IE sits at the intersection of two areas (international business and entrepreneurship) and labeling itself as its own field of research is still relatively new and still evolving. Only recently have we seen IE starting to generate substantial enough numbers of researchers, interest and understanding that it is being more recognized by the broader community as being identified as its own research focus. Although a number of publications began to emerge in the late 1980’s, it was a 1994 article in the Journal of International Business Studies by Ben Oviatt (then of Georgia State University) and Patricia McDougall (now of Indiana University) that many would cite as the beginning of formally identifying the field of study.
Nevertheless, establishing the parameters of IE is challenging, not the least because both parent disciplines (IB and entrepreneurship) overlap with a number of different areas (e.g. strategy, innovation). One’s perspective on IE is also influenced by training. For example, members of ie-scholars.net have backgrounds in (e.g.) international business, management, economics, marketing, strategy or entrepreneurship.
Perhaps the most cited definition is from McDougall and Oviatt (2000) in the Academy of Management Journal where IE was defined as: …a combination of innovative, proactive and risk-seeking behaviour that crosses national borders and is intended to create value in organizations with the field including …research on such behaviour and research comparing domestic entrepreneurial behaviour in many countries? (McDougall and Oviatt, 2000: 903).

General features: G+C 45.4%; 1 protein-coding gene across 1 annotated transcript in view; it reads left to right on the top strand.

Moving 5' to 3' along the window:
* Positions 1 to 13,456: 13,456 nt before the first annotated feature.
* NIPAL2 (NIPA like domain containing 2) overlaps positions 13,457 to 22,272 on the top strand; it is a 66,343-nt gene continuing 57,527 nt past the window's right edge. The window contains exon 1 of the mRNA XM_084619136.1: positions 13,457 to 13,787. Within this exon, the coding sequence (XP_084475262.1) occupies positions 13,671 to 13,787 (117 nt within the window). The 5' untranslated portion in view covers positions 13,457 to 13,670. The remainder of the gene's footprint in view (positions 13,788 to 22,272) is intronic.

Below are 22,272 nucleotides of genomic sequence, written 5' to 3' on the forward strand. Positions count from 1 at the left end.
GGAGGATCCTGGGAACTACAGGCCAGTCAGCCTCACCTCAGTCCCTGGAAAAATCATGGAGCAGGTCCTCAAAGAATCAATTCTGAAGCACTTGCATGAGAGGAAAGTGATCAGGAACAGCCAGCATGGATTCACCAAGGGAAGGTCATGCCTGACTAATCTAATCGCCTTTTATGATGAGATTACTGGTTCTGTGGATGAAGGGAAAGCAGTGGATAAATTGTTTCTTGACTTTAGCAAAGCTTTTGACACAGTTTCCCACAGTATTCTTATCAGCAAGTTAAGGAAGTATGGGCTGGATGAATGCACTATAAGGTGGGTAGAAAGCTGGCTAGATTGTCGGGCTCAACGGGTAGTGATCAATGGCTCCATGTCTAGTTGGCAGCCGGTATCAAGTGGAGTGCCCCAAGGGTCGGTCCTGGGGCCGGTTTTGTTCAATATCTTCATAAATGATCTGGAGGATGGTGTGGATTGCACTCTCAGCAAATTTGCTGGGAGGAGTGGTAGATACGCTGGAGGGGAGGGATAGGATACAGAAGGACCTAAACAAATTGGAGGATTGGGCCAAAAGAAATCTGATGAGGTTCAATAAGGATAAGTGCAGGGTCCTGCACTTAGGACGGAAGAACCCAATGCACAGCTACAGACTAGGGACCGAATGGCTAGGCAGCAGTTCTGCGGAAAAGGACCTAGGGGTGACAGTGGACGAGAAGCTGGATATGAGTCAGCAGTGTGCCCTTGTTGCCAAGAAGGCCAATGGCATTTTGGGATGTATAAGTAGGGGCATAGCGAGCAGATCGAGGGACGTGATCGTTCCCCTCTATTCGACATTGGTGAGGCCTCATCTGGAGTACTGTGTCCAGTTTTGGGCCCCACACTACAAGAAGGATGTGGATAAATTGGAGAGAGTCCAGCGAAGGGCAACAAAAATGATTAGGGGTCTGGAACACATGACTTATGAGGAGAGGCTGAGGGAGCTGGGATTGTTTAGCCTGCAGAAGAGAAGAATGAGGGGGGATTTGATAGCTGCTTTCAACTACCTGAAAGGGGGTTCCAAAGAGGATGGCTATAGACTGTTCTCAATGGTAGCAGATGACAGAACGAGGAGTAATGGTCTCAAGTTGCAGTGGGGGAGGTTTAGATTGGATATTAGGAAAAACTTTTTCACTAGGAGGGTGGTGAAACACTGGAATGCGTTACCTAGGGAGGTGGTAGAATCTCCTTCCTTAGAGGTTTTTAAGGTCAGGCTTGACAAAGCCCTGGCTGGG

Interestingly, scholars in IE argue that comparisons of entrepreneurship and entrepreneurs between countries misinterpret the generally accepted view of IE meaning entrepreneurial business that cross borders. As a consequence, they focused on one aspect of the McDougall and Oviatt (2000) definition, broadening it to allow for both forward (e.g., exporting) and backward (e.g., importing) internationalization along the value chain, and also activities that create or maintain (e.g., outsourcing to remain competitive in a home market) or adding value along or across the chain (H. Etemad, ie-scholars discussion 2008). They also tried to make the final definition more concise and adding an outcome or value. The last iteration was: International entrepreneurship is the creation of economic value through cross-border entrepreneurial activity.
Is that then, the definition of IE?
In 2011/12, the Journal of Business Venturing published a Special Forum on IE. This consisted solely of papers reviewing the field (Jones, Coviello and Tang 2011; Reuber and Fischer (2011), Kiss, Danis and Cavusgil 2012; de Clercq, Sapienza, Yavuz and Zhou 2012). The Jones et al. (2011) paper developed an ontological map of the field using the definitional parameters established by McDougall and Oviatt (2000) as well as Oviatt and McDougall (2005) – the latter of which explicitly included the notion of opportunity.
Jones et al.’s analysis revealed three types of research in IE:
- Type A: studies on ‘Entrepreneurial Internationalization’;
- Type B: ‘International Comparisons of Entrepreneurship’ (across country and/or culture). Note – Terjesen, Hessels and Li (2013, in press) refer to this general type of research as Comparative International Entrepreneurship;
- Type C: a hybrid of (A) and (B) referred to as ‘Comparative Entrepreneurial Internationalization’.
With continued research and growth in the field, the lively discussion continues!